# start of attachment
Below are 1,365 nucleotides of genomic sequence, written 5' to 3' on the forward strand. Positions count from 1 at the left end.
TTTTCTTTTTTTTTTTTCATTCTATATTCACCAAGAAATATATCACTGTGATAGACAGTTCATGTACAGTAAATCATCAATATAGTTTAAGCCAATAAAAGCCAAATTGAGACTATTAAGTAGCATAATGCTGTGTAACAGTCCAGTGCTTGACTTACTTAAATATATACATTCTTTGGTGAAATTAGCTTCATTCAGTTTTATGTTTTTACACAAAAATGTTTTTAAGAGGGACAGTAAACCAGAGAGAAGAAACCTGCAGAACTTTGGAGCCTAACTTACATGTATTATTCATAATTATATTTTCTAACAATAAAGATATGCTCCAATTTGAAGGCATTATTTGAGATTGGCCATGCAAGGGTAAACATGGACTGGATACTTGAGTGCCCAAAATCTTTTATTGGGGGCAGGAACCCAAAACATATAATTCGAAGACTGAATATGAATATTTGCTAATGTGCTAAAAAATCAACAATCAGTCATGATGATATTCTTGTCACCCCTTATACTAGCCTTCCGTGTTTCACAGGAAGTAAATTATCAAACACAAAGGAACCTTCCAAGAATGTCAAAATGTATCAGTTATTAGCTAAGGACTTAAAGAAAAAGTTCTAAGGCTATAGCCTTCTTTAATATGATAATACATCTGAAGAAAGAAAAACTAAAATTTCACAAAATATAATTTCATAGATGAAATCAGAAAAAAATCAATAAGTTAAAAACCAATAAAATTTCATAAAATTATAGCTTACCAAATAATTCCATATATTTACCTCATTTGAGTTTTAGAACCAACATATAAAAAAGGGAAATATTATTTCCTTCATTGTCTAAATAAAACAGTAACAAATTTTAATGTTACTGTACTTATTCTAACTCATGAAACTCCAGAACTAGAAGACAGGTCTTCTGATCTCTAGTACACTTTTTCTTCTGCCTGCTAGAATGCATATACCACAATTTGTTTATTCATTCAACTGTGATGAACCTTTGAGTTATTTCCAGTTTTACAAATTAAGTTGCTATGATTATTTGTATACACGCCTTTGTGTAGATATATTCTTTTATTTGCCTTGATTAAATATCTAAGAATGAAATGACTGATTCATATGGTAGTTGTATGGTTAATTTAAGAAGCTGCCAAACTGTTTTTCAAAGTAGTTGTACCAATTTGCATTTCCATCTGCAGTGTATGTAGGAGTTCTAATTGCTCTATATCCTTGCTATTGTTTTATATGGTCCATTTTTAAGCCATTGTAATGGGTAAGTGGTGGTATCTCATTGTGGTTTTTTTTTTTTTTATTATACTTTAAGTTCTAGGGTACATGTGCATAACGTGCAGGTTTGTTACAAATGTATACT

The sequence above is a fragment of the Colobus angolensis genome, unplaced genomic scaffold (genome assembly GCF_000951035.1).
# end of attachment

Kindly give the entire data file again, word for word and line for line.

Below are 1,365 nucleotides of genomic sequence, written 5' to 3' on the forward strand. Positions count from 1 at the left end.
TTTTCTTTTTTTTTTTTCATTCTATATTCACCAAGAAATATATCACTGTGATAGACAGTTCATGTACAGTAAATCATCAATATAGTTTAAGCCAATAAAAGCCAAATTGAGACTATTAAGTAGCATAATGCTGTGTAACAGTCCAGTGCTTGACTTACTTAAATATATACATTCTTTGGTGAAATTAGCTTCATTCAGTTTTATGTTTTTACACAAAAATGTTTTTAAGAGGGACAGTAAACCAGAGAGAAGAAACCTGCAGAACTTTGGAGCCTAACTTACATGTATTATTCATAATTATATTTTCTAACAATAAAGATATGCTCCAATTTGAAGGCATTATTTGAGATTGGCCATGCAAGGGTAAACATGGACTGGATACTTGAGTGCCCAAAATCTTTTATTGGGGGCAGGAACCCAAAACATATAATTCGAAGACTGAATATGAATATTTGCTAATGTGCTAAAAAATCAACAATCAGTCATGATGATATTCTTGTCACCCCTTATACTAGCCTTCCGTGTTTCACAGGAAGTAAATTATCAAACACAAAGGAACCTTCCAAGAATGTCAAAATGTATCAGTTATTAGCTAAGGACTTAAAGAAAAAGTTCTAAGGCTATAGCCTTCTTTAATATGATAATACATCTGAAGAAAGAAAAACTAAAATTTCACAAAATATAATTTCATAGATGAAATCAGAAAAAAATCAATAAGTTAAAAACCAATAAAATTTCATAAAATTATAGCTTACCAAATAATTCCATATATTTACCTCATTTGAGTTTTAGAACCAACATATAAAAAAGGGAAATATTATTTCCTTCATTGTCTAAATAAAACAGTAACAAATTTTAATGTTACTGTACTTATTCTAACTCATGAAACTCCAGAACTAGAAGACAGGTCTTCTGATCTCTAGTACACTTTTTCTTCTGCCTGCTAGAATGCATATACCACAATTTGTTTATTCATTCAACTGTGATGAACCTTTGAGTTATTTCCAGTTTTACAAATTAAGTTGCTATGATTATTTGTATACACGCCTTTGTGTAGATATATTCTTTTATTTGCCTTGATTAAATATCTAAGAATGAAATGACTGATTCATATGGTAGTTGTATGGTTAATTTAAGAAGCTGCCAAACTGTTTTTCAAAGTAGTTGTACCAATTTGCATTTCCATCTGCAGTGTATGTAGGAGTTCTAATTGCTCTATATCCTTGCTATTGTTTTATATGGTCCATTTTTAAGCCATTGTAATGGGTAAGTGGTGGTATCTCATTGTGGTTTTTTTTTTTTTTATTATACTTTAAGTTCTAGGGTACATGTGCATAACGTGCAGGTTTGTTACAAATGTATACT

The sequence above is a fragment of the Colobus angolensis genome, unplaced genomic scaffold (genome assembly GCF_000951035.1).